I’m falling behind on my bowl, but I know I need to get the green stock for my ‘lowrider’ legs to rough length and round or risk losing the material to cracking, checks, and major warping. Since I don’t have more, that would ‘totally suck’. This aspect of green wood is something I’m understanding more and more. When you take it out of log shape, you have to get a certain amount of the work done or you’ll have much harder work (because it’s not green and easy to work) or lose it entirely.
Today I started by doing some cleanup in the shop. The fixture for flattening works great, but the router throws chips everywhere. I really need to remember to cover up before using it next time.
Back on Saturday I had the remaining chunk of log I realized I could use for the legs.
I didn’t take a picture then, but used the chainsaw to cut that section down the pith/rot line. Today, I divided those two sections to end up with four straight-grained chunks of log, making sure there was room for a 2"-2.5" leg in each. The “easy” part was cutting the two sections to oversized length, though as much as they weight that wasn’t so much easy as manageable.
I then spent an inordinate amount of time getting those two sections turned into four sections. Sometimes I have a great idea and everything falls together nicely. Not today. I tried a bunch of approaches, mostly to poor results. Ultimately it was a mix of jointer, table saw, bandsaw, and whole lot of lugging around heavy chunks of osage orange (I can almost feel how sore I’ll be in a day or two).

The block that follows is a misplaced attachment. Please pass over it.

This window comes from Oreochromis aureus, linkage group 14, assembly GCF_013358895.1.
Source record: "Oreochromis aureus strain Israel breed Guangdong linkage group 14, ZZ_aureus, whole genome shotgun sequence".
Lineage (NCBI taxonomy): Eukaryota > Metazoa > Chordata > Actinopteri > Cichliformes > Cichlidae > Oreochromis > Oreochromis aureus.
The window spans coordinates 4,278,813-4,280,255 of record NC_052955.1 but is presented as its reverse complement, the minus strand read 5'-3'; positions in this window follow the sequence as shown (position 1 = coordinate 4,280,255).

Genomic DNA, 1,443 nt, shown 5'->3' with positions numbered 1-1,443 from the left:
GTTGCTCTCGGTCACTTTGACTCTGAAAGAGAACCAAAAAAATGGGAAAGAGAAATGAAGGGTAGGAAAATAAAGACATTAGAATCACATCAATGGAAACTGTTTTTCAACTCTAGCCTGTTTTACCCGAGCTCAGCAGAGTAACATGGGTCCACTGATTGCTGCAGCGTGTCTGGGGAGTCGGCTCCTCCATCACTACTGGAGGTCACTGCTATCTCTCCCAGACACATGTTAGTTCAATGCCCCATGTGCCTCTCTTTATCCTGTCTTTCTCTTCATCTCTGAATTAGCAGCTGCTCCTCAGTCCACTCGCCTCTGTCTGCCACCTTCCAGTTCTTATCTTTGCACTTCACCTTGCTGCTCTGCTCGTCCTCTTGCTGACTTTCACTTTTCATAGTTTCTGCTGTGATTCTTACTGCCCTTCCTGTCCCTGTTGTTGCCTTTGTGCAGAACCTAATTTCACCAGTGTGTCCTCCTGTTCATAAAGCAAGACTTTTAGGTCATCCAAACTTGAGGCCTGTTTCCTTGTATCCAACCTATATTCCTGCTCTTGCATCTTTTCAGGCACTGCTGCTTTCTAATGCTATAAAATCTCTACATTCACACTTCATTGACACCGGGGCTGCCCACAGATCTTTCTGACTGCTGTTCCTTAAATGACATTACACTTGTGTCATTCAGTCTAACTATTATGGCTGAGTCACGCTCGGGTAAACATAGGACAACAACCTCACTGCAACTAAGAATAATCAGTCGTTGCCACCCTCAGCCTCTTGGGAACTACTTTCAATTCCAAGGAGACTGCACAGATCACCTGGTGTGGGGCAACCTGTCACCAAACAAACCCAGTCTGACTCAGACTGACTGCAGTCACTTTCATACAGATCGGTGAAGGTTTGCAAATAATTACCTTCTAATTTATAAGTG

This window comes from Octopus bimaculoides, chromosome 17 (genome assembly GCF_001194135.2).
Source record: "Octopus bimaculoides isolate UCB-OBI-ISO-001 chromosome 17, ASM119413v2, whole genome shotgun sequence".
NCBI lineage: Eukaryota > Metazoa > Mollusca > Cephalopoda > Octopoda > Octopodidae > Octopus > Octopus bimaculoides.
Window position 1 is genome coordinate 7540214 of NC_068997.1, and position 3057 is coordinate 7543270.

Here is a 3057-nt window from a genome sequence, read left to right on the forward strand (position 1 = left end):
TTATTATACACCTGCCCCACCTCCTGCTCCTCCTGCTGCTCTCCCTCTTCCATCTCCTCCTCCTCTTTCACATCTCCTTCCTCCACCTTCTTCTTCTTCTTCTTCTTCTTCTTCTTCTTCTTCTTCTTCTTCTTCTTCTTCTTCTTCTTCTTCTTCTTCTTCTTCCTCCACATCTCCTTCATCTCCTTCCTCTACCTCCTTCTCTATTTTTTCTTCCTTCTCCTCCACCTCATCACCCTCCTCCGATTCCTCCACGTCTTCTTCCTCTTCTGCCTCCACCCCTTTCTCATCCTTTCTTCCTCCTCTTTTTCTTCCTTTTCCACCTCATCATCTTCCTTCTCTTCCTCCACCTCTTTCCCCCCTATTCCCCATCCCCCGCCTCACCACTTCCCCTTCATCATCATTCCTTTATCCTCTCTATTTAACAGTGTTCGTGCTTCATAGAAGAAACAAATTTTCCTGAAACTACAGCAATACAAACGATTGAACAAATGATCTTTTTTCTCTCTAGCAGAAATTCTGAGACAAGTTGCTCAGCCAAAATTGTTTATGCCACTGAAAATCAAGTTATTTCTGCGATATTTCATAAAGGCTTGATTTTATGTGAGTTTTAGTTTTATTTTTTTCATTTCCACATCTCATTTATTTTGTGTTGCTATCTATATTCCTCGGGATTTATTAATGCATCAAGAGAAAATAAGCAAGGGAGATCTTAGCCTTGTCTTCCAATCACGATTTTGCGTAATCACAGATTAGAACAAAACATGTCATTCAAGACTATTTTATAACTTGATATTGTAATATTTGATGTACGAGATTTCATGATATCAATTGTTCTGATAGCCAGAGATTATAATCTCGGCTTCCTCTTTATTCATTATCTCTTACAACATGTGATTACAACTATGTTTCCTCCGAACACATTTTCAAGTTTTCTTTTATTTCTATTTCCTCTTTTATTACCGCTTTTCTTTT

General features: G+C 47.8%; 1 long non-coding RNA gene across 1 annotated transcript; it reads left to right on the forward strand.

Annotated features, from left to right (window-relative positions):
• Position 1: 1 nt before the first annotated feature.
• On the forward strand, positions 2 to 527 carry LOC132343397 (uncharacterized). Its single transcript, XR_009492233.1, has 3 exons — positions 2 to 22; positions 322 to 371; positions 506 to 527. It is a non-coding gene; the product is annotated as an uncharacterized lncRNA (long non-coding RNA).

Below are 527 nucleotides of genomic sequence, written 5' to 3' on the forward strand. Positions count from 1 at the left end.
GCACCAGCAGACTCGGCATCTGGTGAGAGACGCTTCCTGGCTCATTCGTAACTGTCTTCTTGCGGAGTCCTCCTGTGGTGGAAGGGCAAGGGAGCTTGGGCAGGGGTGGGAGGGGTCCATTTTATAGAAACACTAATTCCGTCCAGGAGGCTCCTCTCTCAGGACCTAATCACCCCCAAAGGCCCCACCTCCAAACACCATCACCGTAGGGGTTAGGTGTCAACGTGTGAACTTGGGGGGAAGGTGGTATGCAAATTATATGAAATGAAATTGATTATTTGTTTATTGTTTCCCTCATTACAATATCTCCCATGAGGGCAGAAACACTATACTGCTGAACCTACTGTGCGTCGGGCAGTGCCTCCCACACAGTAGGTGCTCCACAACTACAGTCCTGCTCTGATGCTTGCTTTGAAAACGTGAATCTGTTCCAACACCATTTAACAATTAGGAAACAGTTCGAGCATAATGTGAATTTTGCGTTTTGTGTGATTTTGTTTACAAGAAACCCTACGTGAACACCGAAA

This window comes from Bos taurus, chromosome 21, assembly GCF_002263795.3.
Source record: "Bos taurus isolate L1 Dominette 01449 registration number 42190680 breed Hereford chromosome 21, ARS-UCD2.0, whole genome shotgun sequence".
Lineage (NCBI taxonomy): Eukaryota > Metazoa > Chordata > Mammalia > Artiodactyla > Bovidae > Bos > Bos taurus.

I ended up with four unimpressive lengths of wood large enough to each make a lowrider leg.
I then trimmed some of the excess wood from each and decided to turn one of the sections round. It was a good chance to work on my turning skills, which are currently not up to par for what I need in making windsor chairs. It came out alright and I can tell my turning skills are improving.
Now I have only three more sections to turn in the next couple of days before “bad” things happen to them (warping, cracking, checking, etc.).